Location

Green and Gold Room

Event Website

http://uenr.warnercnr.colostate.edu/

Start Date

23-3-2012 10:50 AM

End Date

23-3-2012 11:30 AM

Description

This session will discuss initiatives the College of Natural Resources (CNR) at the University of Wisconsin-Stevens Point (UWSP) is taking to increase the number of students from ethnically diverse backgrounds entering the college. The CNR has roughly 1600 declared majors but less than 4% are students of color (and 28% female). This poses a significant problem for many reasons. As many are aware, natural resources management and policy decisions are currently based on a small set of experiences within our population, mainly that of the white perspective. As minority numbers continue to increase in the US and our country becomes more urbanized, the number of people who engage in hunting and fishing will likely decrease if all ethnic groups are not engaged. In addition, the right to utilize, enjoy and benefit from protected natural areas and to have access to clean communities should be available to all US citizens. Statistically, fewer minorities regularly engage in outdoor experiences like camping, hiking, hunting, fishing and visiting national parks. Communities are also more likely to be polluted or unsafe if they are in the inner city or where there is higher poverty, both of which often have higher minority populations. As a result, the CNR is receiving more requests from the federal, state, county and private agencies for qualified students of color to intern and later work in their departments. These agencies are also anxious to increase diversity numbers in terms of who is making the natural resources management decisions and participating in recreational opportunities. Because of these reasons, it is imperative that we have an open dialogue about attracting and retaining qualified students of diverse backgrounds to this field.

Comments

Citation: Kubish, Bobbi. 2012. Initiatives to Increase Ethnic Diversity in Natural Resources Majors at the University of Wisconsin-Stevens Point College of Natural Resources. UENR 9th Biennial Conference. http://digitalcommons.usu.edu/cuenr/9thBiennial/Sessions/1/

 
Mar 23rd, 10:50 AM Mar 23rd, 11:30 AM

Initiatives to Increase Ethnic Diversity in Natural Resources Majors at the University of Wisconsin-Stevens Point College of Natural Resources

Green and Gold Room

This session will discuss initiatives the College of Natural Resources (CNR) at the University of Wisconsin-Stevens Point (UWSP) is taking to increase the number of students from ethnically diverse backgrounds entering the college. The CNR has roughly 1600 declared majors but less than 4% are students of color (and 28% female). This poses a significant problem for many reasons. As many are aware, natural resources management and policy decisions are currently based on a small set of experiences within our population, mainly that of the white perspective. As minority numbers continue to increase in the US and our country becomes more urbanized, the number of people who engage in hunting and fishing will likely decrease if all ethnic groups are not engaged. In addition, the right to utilize, enjoy and benefit from protected natural areas and to have access to clean communities should be available to all US citizens. Statistically, fewer minorities regularly engage in outdoor experiences like camping, hiking, hunting, fishing and visiting national parks. Communities are also more likely to be polluted or unsafe if they are in the inner city or where there is higher poverty, both of which often have higher minority populations. As a result, the CNR is receiving more requests from the federal, state, county and private agencies for qualified students of color to intern and later work in their departments. These agencies are also anxious to increase diversity numbers in terms of who is making the natural resources management decisions and participating in recreational opportunities. Because of these reasons, it is imperative that we have an open dialogue about attracting and retaining qualified students of diverse backgrounds to this field.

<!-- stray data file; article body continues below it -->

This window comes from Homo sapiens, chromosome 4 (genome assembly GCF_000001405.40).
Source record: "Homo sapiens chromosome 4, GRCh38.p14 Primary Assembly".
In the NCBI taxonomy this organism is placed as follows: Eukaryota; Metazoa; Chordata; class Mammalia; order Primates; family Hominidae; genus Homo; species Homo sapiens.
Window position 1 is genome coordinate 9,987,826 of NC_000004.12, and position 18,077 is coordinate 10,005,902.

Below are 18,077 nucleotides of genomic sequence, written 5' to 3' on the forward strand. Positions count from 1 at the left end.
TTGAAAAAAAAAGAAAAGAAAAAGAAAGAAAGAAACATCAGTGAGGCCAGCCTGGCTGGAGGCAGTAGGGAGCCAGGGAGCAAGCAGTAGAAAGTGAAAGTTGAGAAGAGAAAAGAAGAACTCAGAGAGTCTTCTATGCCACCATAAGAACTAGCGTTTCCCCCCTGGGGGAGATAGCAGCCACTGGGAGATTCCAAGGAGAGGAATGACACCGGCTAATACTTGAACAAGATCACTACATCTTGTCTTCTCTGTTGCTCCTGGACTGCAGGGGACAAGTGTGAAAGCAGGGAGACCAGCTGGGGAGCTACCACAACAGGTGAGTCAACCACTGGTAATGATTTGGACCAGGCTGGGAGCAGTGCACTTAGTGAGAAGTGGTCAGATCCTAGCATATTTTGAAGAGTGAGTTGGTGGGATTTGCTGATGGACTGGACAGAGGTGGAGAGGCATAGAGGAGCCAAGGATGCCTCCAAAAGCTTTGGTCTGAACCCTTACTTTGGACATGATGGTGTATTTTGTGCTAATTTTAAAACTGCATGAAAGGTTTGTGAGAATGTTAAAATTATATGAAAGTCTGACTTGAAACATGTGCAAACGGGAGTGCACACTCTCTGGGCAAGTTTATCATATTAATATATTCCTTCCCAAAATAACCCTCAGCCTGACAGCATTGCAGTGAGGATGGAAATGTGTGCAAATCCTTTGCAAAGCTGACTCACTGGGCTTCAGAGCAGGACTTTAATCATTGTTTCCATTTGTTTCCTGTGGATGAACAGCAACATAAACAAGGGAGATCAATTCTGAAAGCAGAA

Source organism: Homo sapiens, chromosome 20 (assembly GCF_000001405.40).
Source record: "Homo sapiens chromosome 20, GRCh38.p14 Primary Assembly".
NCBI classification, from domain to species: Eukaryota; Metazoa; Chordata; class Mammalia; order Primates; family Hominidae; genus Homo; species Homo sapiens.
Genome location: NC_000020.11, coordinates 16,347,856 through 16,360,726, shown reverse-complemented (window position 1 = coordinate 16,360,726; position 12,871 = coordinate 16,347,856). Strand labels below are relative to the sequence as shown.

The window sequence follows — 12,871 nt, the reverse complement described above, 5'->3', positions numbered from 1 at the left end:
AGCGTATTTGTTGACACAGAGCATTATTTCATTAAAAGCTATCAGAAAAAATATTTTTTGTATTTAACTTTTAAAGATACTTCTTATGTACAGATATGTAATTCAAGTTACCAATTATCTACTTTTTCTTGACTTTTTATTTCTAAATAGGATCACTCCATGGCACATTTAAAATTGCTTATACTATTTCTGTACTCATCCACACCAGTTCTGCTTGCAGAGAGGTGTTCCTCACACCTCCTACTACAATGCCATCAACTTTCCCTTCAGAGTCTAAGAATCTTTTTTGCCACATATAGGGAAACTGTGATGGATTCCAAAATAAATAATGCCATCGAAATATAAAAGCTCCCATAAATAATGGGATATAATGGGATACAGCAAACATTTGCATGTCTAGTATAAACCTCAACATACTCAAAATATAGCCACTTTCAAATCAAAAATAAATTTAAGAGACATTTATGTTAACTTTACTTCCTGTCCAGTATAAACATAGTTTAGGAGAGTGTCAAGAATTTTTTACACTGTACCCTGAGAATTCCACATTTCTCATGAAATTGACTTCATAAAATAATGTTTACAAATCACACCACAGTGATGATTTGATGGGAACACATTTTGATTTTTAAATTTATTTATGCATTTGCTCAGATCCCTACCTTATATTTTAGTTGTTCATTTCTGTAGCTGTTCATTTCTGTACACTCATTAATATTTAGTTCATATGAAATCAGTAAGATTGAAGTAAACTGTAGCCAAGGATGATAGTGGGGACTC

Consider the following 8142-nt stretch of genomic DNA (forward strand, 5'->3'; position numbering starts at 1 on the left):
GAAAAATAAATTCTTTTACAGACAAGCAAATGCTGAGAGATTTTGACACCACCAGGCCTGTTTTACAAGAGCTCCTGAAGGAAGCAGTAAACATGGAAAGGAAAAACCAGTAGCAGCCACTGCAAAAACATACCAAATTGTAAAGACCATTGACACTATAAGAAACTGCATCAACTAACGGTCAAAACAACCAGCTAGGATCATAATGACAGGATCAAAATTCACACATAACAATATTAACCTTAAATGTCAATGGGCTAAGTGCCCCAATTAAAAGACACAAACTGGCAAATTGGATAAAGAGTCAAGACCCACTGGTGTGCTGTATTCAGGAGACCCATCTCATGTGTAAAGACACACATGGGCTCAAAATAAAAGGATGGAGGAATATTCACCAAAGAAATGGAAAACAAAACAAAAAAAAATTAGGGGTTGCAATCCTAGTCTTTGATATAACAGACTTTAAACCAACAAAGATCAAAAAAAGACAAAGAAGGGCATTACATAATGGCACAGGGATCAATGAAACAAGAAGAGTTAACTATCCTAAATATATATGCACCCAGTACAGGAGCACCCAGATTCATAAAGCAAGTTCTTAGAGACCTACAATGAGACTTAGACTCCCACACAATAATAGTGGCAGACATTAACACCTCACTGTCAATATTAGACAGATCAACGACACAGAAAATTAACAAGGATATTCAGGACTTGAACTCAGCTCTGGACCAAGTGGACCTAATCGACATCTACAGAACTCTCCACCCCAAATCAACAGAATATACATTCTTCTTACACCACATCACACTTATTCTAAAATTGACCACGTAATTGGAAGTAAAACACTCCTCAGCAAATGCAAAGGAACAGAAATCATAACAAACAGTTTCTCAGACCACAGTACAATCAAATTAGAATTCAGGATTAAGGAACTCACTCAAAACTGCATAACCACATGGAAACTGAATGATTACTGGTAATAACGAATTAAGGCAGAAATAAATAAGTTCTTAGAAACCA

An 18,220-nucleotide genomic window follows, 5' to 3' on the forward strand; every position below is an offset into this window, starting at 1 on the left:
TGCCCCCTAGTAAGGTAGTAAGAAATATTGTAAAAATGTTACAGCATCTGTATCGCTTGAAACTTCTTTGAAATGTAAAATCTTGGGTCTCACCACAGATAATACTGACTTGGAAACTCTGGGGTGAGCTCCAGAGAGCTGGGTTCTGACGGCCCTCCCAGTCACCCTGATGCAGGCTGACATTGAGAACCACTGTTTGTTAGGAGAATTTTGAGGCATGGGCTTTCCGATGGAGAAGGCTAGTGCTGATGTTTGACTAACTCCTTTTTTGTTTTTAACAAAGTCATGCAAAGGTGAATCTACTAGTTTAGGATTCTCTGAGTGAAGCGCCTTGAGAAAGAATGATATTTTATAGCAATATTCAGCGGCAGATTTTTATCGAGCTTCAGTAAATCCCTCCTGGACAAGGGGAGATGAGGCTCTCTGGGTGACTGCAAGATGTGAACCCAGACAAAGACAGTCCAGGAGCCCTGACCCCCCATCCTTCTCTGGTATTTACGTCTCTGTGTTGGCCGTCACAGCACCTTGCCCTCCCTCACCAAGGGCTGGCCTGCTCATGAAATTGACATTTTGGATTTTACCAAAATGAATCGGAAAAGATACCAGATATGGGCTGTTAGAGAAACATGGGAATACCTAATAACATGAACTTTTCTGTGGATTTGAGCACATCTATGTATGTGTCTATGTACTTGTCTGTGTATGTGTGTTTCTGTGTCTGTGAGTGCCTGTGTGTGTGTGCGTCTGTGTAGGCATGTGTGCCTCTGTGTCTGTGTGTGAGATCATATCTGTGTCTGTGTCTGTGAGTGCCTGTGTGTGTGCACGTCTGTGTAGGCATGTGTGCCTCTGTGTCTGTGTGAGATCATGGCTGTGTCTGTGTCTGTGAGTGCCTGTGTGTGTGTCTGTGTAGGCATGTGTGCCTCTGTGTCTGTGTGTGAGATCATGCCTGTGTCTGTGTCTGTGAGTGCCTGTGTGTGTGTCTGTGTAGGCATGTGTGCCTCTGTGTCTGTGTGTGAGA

http://digitalcommons.usu.edu/cuenr/9thBiennial/Plenary/1